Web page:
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Chylothorax in Cats

Chylothorax is abnormal lymphatic fluid accumulation in the chest cavity.

Chylothorax is a condition in cats during which lymphatic fluid builds up in the pleural space between the lungs and the chest walls. It's dangerous and can be life-threatening.

What Is Feline Chylothorax?

Usually, lymphatic fluid, which drains from the intestinal tract, is carried through the chest cavity within the thoracic duct, to the cranial vena cava so it can enter the vein system. However, when something goes wrong and the fluid drains into the pleural space instead, the result is chylothorax.

Chylothorax results in an inability for the lungs to inflate all the way, which is painful for the cat and leads to decreased oxygen levels in the body.

Causes of Chylothorax in Cats

There are three leading causes of feline chylothorax:

  • Trauma to the chest cavity that damages the thoracic duct. This is often a hit-by-car injury, a fall, or being shaken by a big dog, but it can be any trauma that occurs to the chest.
  • Increased pressure in the chest cavity causing a leaky thoracic duct. This can be the result of heart disease, heartworm infestation, fungal infection, or cancerous tumors in the chest.
  • Idiopathic. This means a cause can't be determined. There's been no visible trauma, and none of the causes of increased pressure in the chest cavity can be identified. There could be a genetic component to chylothorax in these instances.

Siamese and Himalayan cats have an increased incidence of idiopathic chylothorax compared to other breeds.

Signs of Feline Chylothorax

When a cat is suffering from chylothorax, he might develop some or all of the following signs:

  • Coughing. Coughing is extremely rare in cats, but chylothorax often causes it.
  • Labored breathing. This is also called dyspnea, and it happens because the cat's lungs can't fully inflate within the chest due to the presence of the abnormal fluid there. Often, you can see your cat's abdomen moving during breaths, which is abnormal.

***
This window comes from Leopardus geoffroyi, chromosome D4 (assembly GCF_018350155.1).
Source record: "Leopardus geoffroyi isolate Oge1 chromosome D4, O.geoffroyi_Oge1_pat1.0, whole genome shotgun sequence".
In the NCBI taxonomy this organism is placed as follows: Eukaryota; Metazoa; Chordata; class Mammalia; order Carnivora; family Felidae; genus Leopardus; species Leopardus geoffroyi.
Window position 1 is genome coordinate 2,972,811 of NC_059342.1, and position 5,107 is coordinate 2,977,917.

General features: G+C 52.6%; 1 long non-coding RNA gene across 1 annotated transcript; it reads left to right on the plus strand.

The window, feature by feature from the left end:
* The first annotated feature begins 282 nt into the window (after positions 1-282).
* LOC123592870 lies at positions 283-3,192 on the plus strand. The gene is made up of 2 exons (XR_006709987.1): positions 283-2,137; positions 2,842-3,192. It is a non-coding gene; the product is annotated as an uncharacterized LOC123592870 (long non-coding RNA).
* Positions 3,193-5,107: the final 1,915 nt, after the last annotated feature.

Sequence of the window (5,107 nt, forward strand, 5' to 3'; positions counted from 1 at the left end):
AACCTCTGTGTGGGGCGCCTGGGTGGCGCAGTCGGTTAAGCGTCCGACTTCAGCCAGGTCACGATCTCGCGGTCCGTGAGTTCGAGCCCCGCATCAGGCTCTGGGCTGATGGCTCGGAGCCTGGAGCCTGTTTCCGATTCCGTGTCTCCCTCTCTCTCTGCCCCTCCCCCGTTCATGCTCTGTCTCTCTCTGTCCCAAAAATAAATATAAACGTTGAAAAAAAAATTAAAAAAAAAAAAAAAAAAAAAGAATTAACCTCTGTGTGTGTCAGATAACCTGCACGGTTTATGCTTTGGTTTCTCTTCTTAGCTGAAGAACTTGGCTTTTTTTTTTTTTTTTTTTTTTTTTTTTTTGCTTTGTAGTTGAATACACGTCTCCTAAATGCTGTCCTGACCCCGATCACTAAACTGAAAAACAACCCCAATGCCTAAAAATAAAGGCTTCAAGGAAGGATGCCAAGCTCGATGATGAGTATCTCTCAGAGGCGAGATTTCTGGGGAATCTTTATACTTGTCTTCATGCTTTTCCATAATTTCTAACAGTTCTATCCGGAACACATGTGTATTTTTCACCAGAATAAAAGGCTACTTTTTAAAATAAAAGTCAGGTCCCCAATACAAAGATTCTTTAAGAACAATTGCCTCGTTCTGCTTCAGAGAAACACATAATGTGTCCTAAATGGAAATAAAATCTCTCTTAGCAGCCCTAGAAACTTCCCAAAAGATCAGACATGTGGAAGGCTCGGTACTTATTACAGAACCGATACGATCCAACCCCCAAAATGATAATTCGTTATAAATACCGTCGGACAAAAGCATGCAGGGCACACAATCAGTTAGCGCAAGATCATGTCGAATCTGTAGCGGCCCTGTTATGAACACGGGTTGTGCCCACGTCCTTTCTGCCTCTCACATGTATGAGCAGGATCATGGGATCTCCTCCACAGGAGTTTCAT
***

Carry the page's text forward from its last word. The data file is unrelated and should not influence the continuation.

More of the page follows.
• Open-mouthed breathing. Cats don't usually pant like dogs, and it's almost always a sign of a severe problem.
  • Exercise intolerance. While resting, the cat might not show signs of difficulty breathing, but after slight exercise, like playing, running, or climbing, the signs can appear quickly.
  • Lethargy and decreased appetite. Painful chest and difficult breathing from chylothorax may cause depression, hiding, and reduced or absent appetite.
  • Increased respiratory rate. This is called tachypnea, and it's the result of the cat's body trying to get more oxygen since the lungs can't fully inflate.
  • Blue tinge to mucous membranes and skin. This is called cyanosis, and it's because of decreased oxygen levels in the body.

Note: In some cases of feline chylothorax, fluid builds up slowly in the chest cavity, allowing the cat's body to adjust. In those instances, there might not be any signs of illness until suddenly, the cat is extremely ill.

Diagnosis of Chylothorax in Cats

Your veterinarian will do a complete physical exam and take a thorough history of the cat's signs and their duration. During the exam, the doctor might have trouble hearing your cat's heart because of the fluid in the pleural cavity. He or she will be very likely to recommend a chest x-ray at that time.

The fluid in the chest cavity of a cat with chylothorax will be visible on an x-ray, but it won't be possible to determine the type of fluid. Other conditions can cause different types of fluid to accumulate in the pleural space.

To discover that the fluid present in a cat's pleural space is chyle, some of the fluid must be collected and analyzed. That is done by inserting a needle into the chest cavity and withdrawing some and then examining it under the microscope. Chyle is whitish in color, and, under the microscope, it contains a large amount of triglyceride (fat) and many lymphocytes (a type of white blood cell).

Treatment of Feline Chylothorax

Treatment of this condition is aimed at relieving the fluid accumulation in the pleural space so the cat can breathe more effectively. This is usually done by draining the fluid through a needle. A chest tube can be placed that removes the fluid continuously while the cat is kept in the veterinary hospital for observation and maintenance of the tube.

Some cats with chylothorax will need oxygen therapy.

If an underlying cause can be determined, that needs to be treated. For instance, heart disease or fungal infection treatment should be started right away to help decrease the production of chyle in the chest cavity.

Surgery is sometimes recommended once the cat is stable.

Over time, the fat present in chyle causes inflammation of the lungs, heart, and chest walls and can trigger scar tissue production. When that happens, the prognosis for recovery declines.

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